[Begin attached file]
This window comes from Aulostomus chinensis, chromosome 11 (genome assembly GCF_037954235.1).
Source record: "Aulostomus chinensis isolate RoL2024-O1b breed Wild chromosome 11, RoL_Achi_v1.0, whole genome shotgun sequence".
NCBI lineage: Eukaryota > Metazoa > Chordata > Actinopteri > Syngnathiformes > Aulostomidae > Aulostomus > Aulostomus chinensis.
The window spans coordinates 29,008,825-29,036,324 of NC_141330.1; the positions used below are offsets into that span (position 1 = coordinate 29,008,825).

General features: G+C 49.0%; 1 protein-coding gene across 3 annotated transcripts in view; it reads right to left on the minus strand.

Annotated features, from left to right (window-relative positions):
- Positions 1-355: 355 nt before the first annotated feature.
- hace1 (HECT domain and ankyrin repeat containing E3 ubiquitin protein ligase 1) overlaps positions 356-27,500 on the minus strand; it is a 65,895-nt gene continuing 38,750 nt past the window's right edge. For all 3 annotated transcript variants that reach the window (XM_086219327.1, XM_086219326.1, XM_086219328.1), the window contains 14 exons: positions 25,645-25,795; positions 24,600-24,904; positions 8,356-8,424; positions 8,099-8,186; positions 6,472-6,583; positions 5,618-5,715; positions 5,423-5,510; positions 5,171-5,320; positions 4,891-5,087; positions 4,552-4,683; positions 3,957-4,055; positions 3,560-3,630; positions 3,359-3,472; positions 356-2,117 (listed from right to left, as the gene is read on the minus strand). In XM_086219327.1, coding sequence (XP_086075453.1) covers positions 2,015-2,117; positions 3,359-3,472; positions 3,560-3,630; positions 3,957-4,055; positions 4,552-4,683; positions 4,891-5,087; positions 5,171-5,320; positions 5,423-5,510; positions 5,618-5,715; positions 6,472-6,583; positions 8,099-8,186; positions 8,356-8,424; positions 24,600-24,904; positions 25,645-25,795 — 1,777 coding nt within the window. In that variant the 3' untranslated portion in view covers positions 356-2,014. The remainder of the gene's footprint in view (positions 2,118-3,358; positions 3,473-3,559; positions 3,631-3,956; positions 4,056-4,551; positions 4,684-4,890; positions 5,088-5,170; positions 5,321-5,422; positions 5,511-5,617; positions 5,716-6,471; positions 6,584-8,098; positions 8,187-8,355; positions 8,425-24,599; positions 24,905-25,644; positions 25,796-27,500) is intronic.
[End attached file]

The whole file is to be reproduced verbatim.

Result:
This window comes from Aulostomus chinensis, chromosome 11 (genome assembly GCF_037954235.1).
Source record: "Aulostomus chinensis isolate RoL2024-O1b breed Wild chromosome 11, RoL_Achi_v1.0, whole genome shotgun sequence".
NCBI lineage: Eukaryota > Metazoa > Chordata > Actinopteri > Syngnathiformes > Aulostomidae > Aulostomus > Aulostomus chinensis.
The window spans coordinates 29,008,825-29,036,324 of NC_141330.1; the positions used below are offsets into that span (position 1 = coordinate 29,008,825).

General features: G+C 49.0%; 1 protein-coding gene across 3 annotated transcripts in view; it reads right to left on the minus strand.

Annotated features, from left to right (window-relative positions):
- Positions 1-355: 355 nt before the first annotated feature.
- hace1 (HECT domain and ankyrin repeat containing E3 ubiquitin protein ligase 1) overlaps positions 356-27,500 on the minus strand; it is a 65,895-nt gene continuing 38,750 nt past the window's right edge. For all 3 annotated transcript variants that reach the window (XM_086219327.1, XM_086219326.1, XM_086219328.1), the window contains 14 exons: positions 25,645-25,795; positions 24,600-24,904; positions 8,356-8,424; positions 8,099-8,186; positions 6,472-6,583; positions 5,618-5,715; positions 5,423-5,510; positions 5,171-5,320; positions 4,891-5,087; positions 4,552-4,683; positions 3,957-4,055; positions 3,560-3,630; positions 3,359-3,472; positions 356-2,117 (listed from right to left, as the gene is read on the minus strand). In XM_086219327.1, coding sequence (XP_086075453.1) covers positions 2,015-2,117; positions 3,359-3,472; positions 3,560-3,630; positions 3,957-4,055; positions 4,552-4,683; positions 4,891-5,087; positions 5,171-5,320; positions 5,423-5,510; positions 5,618-5,715; positions 6,472-6,583; positions 8,099-8,186; positions 8,356-8,424; positions 24,600-24,904; positions 25,645-25,795 — 1,777 coding nt within the window. In that variant the 3' untranslated portion in view covers positions 356-2,014. The remainder of the gene's footprint in view (positions 2,118-3,358; positions 3,473-3,559; positions 3,631-3,956; positions 4,056-4,551; positions 4,684-4,890; positions 5,088-5,170; positions 5,321-5,422; positions 5,511-5,617; positions 5,716-6,471; positions 6,584-8,098; positions 8,187-8,355; positions 8,425-24,599; positions 24,905-25,644; positions 25,796-27,500) is intronic.